Addition, Deletion, or Substitution of Parties – Ontario Civil Procedure

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When a civil proceeding is already ongoing, sometimes you need to add, delete or substitute a party. This can be done by following specific Rules in the Rules of Civil Procedure. This lecture explains how a party can be added, deleted or substitute once the pleadings have been filed with the court.

This lecture is taught by Amer Mushtaq, LL.B., M. Engineering , B.Sc. (Hons.), who is the Principal and Founder of Formative LLP.   Through his YouTube channel, YouCounsel, Amer shares practical advice from his years of legal experience to help anyone access justice and achieve their goals.  Subscribe today to learn more.


Show Notes:


Lecture Slides:

Welcome to YouCounsel.

Sometimes when a proceeding is ongoing in a civil court in Ontario you may realize that you need to add, delete or substitute a party to the proceeding. If you need to do so, you have to follow specific Rules that are contained in the Rules of Civil Procedure.  Today’s lecture will cover those rules and explain to you how you can add delete or substitute a part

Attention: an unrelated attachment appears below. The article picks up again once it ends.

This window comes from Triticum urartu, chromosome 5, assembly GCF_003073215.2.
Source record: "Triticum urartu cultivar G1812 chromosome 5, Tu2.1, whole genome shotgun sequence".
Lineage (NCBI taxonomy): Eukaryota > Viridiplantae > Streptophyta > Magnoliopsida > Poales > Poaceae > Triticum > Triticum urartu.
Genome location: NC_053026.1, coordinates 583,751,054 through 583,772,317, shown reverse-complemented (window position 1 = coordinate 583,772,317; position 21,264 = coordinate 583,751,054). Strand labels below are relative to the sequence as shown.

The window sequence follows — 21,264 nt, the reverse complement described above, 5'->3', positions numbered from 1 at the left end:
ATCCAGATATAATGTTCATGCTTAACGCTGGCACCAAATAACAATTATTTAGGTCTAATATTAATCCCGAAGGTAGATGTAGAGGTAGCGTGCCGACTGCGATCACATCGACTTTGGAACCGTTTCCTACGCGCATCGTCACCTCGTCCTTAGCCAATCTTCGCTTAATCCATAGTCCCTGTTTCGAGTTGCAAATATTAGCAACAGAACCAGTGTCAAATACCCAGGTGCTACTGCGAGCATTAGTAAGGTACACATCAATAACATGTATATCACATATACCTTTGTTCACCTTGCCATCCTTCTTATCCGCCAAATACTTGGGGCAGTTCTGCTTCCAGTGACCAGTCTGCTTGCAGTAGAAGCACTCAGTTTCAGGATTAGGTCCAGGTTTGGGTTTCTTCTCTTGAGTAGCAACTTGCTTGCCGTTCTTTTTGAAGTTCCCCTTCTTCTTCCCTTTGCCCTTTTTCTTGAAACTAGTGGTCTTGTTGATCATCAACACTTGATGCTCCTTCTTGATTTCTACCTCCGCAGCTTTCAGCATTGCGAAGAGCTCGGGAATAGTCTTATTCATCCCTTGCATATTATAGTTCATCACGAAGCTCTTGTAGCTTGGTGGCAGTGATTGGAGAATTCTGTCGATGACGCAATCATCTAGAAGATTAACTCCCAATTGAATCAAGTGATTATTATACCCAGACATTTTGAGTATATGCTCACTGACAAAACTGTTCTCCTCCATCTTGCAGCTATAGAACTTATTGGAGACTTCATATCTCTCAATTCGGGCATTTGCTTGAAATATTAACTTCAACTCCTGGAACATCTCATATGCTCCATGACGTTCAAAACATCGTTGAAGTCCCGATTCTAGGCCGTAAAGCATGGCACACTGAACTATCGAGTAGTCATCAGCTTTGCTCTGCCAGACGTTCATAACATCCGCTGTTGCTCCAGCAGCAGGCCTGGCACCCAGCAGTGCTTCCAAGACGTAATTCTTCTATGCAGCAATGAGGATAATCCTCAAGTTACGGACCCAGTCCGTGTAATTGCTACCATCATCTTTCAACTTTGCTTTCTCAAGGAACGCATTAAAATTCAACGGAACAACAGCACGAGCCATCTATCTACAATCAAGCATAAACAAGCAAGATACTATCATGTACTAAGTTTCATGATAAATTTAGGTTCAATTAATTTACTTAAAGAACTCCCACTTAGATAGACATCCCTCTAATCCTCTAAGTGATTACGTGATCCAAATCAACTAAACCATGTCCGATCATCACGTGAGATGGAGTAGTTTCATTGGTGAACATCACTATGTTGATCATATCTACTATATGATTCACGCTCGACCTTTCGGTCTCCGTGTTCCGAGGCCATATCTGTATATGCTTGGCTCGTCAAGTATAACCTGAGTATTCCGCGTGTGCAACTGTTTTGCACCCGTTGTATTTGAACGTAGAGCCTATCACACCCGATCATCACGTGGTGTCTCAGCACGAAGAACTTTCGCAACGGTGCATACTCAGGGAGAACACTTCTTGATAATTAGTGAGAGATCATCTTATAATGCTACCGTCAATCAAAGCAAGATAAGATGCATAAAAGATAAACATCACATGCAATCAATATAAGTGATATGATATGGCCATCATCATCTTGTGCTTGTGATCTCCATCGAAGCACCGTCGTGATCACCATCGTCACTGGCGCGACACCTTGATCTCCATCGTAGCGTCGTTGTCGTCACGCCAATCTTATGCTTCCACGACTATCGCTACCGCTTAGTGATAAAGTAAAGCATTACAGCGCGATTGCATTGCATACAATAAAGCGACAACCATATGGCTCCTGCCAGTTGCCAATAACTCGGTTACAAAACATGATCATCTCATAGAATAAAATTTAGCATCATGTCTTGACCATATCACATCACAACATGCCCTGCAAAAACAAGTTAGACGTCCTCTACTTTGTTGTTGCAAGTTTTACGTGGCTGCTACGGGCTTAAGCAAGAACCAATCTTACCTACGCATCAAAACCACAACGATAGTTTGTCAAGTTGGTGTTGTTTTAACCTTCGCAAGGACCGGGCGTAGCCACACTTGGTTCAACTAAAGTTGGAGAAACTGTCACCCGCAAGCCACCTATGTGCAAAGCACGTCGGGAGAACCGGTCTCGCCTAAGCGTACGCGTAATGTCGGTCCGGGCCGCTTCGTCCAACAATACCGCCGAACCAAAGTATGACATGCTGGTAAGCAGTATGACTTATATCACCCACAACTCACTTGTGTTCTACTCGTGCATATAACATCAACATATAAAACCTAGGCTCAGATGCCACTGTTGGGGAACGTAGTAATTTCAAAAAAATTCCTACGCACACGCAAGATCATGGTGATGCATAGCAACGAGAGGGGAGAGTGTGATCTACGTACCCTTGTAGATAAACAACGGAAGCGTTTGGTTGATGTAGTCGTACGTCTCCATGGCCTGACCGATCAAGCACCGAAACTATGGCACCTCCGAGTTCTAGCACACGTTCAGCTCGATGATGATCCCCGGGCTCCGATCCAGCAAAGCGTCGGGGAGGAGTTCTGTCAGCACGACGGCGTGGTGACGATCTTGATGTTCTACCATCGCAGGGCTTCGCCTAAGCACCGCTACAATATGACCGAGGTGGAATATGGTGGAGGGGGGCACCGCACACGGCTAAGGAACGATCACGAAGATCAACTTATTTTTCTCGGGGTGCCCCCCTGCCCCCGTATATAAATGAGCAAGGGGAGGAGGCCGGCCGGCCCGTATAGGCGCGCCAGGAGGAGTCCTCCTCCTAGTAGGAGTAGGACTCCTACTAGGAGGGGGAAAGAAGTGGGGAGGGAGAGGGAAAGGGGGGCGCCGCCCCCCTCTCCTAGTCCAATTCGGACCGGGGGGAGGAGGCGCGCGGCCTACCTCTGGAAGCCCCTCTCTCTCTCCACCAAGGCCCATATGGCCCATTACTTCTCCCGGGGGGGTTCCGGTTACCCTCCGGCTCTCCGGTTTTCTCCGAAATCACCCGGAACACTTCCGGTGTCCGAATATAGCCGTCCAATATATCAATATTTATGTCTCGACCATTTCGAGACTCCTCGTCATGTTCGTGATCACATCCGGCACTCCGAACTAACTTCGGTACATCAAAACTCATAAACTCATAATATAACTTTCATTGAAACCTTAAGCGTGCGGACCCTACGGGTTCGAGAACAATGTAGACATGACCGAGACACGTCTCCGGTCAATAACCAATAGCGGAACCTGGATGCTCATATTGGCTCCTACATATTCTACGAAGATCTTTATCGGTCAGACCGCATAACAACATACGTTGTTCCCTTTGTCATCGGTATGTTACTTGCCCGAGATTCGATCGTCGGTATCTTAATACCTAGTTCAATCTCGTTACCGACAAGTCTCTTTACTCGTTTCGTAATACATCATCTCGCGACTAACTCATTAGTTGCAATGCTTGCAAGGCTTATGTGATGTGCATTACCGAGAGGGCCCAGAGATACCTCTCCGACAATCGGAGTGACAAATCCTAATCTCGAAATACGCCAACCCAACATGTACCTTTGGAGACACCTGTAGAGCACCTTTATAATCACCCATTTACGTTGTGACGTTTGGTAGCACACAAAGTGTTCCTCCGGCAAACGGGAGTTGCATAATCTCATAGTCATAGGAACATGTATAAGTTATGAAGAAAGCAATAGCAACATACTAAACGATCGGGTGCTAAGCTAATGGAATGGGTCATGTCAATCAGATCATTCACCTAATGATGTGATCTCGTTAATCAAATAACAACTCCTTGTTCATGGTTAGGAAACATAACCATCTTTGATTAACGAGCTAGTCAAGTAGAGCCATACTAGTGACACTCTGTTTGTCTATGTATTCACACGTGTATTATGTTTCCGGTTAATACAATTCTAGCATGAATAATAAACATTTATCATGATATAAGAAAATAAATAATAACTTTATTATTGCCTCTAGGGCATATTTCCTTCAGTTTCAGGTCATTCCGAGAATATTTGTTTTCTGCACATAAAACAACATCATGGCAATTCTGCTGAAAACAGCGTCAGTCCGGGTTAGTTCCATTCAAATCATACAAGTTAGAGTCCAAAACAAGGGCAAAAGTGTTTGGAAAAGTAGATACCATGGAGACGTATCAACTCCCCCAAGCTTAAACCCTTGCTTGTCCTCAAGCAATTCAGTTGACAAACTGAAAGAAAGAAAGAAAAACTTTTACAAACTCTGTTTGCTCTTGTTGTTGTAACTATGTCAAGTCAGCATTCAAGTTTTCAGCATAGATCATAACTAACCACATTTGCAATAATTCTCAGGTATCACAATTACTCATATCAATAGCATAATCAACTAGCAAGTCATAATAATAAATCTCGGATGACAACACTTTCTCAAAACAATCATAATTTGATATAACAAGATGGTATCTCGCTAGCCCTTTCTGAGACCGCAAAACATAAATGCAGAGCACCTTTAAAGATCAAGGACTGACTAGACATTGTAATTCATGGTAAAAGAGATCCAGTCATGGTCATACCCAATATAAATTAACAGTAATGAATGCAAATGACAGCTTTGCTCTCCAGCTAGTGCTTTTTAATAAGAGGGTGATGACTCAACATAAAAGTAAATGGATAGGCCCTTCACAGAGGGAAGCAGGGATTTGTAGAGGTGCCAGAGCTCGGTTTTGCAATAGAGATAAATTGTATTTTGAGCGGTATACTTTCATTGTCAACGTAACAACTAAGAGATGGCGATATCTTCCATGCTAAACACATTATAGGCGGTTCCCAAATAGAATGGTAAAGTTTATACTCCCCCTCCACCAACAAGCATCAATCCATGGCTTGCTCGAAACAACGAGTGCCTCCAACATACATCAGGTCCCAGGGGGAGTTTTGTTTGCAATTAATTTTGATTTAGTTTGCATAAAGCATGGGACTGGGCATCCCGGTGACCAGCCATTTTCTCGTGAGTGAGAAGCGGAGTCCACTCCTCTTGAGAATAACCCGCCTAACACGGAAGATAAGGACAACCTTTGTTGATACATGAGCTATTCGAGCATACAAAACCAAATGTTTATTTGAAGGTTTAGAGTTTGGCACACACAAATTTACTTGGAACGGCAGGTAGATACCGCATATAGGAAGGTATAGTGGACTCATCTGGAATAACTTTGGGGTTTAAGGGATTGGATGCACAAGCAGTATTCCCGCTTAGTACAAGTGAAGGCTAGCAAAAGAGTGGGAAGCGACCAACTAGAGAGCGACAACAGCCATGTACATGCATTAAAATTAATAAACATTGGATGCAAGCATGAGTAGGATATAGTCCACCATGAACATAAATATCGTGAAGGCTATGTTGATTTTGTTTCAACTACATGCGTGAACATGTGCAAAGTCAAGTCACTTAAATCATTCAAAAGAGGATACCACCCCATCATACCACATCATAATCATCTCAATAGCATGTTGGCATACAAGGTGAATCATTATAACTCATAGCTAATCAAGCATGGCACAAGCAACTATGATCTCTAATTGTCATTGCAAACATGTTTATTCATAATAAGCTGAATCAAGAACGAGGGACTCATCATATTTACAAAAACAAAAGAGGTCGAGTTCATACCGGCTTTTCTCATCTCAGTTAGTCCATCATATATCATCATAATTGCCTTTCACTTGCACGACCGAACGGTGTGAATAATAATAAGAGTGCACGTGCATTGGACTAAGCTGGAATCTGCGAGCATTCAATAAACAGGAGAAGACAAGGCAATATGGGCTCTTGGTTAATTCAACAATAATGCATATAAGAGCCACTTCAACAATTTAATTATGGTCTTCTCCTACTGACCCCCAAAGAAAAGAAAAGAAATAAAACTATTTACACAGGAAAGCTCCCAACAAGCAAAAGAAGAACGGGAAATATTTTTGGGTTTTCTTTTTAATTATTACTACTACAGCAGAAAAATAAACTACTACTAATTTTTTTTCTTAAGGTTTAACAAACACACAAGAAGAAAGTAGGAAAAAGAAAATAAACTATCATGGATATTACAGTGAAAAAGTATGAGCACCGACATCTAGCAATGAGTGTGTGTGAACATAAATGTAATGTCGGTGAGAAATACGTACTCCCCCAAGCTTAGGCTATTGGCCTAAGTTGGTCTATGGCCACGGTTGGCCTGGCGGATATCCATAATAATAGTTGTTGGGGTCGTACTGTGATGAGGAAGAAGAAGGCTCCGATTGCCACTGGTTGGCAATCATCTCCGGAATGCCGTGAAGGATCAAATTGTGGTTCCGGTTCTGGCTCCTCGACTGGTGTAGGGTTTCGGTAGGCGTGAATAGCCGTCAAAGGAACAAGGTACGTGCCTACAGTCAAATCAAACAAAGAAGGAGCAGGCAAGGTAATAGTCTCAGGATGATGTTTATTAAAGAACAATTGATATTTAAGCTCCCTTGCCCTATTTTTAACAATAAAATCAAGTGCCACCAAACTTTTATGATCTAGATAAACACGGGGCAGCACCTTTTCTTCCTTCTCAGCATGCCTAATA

This lecture is for educational purposes only. If you have any specific questions about your case you should contact a lawyer or a paralegal or the Law Society for Ontario for a referral to one of the legal experts.

We will specifically discuss Rules 26.02 and 26.03 with respect to the addition, deletion or substitution of parties you may notice by reading the rules that Rule 26 deals with all kinds of issues regarding the amendment of pleadings. Now Rules 26.02 and 26.03 apply number one to all parties – whether you are a plaintiff, defendant, 3rd party applicant or respondent. As long as you are a party to a proceeding you can follow these Rules to make the changes regarding the addition, deletion or substitution of parties.  Secondly, these Rules apply in the same manner to all pleadings whether it’s a statement of claim, statement of defence, application, response to an application, 3rd party claims, cross claims – whatever the nature of the pleadings.  

We will explain the application of these Rules by an example.  Let’s say that you have issued a statement of claim against 2 defendants: number one ABC Inc. and number 2 CDE Inc. These are the 2 defendants named in your statement of claim. You want to add a party; delete a party or substitute a party—we will cover these topics one by one.

Adding a party:  Lets say you realize that XYZ Inc. is also a company that should have been a defendant in your claim. You have discovered some new facts that explain to you that XYZ Inc. should be a proper party.  Now you want to add a party.  You have already issued your claim and you have all already named the 2 defendants and XYZ Inc. was not a party at that time. How do you go about adding XYZ Inc.?